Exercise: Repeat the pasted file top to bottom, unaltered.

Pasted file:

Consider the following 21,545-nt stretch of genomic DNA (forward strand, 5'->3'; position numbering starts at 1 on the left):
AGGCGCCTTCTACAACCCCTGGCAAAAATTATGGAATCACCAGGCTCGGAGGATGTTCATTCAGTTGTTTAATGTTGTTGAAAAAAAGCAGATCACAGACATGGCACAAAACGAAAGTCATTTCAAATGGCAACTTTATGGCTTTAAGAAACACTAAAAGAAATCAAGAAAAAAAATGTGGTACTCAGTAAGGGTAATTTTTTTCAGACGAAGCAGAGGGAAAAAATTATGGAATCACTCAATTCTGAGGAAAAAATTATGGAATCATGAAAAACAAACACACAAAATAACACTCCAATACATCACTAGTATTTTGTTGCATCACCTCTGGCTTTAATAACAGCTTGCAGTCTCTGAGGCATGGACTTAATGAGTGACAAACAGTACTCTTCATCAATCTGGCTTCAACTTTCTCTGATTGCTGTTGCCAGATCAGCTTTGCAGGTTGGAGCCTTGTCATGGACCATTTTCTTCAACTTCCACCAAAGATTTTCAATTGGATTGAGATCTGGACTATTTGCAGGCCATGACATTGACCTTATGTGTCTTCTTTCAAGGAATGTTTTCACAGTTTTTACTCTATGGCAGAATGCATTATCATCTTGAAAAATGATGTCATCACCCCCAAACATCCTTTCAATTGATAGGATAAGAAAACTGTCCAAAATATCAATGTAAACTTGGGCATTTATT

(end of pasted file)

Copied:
Consider the following 21,545-nt stretch of genomic DNA (forward strand, 5'->3'; position numbering starts at 1 on the left):
AGGCGCCTTCTACAACCCCTGGCAAAAATTATGGAATCACCAGGCTCGGAGGATGTTCATTCAGTTGTTTAATGTTGTTGAAAAAAAGCAGATCACAGACATGGCACAAAACGAAAGTCATTTCAAATGGCAACTTTATGGCTTTAAGAAACACTAAAAGAAATCAAGAAAAAAAATGTGGTACTCAGTAAGGGTAATTTTTTTCAGACGAAGCAGAGGGAAAAAATTATGGAATCACTCAATTCTGAGGAAAAAATTATGGAATCATGAAAAACAAACACACAAAATAACACTCCAATACATCACTAGTATTTTGTTGCATCACCTCTGGCTTTAATAACAGCTTGCAGTCTCTGAGGCATGGACTTAATGAGTGACAAACAGTACTCTTCATCAATCTGGCTTCAACTTTCTCTGATTGCTGTTGCCAGATCAGCTTTGCAGGTTGGAGCCTTGTCATGGACCATTTTCTTCAACTTCCACCAAAGATTTTCAATTGGATTGAGATCTGGACTATTTGCAGGCCATGACATTGACCTTATGTGTCTTCTTTCAAGGAATGTTTTCACAGTTTTTACTCTATGGCAGAATGCATTATCATCTTGAAAAATGATGTCATCACCCCCAAACATCCTTTCAATTGATAGGATAAGAAAACTGTCCAAAATATCAATGTAAACTTGGGCATTTATT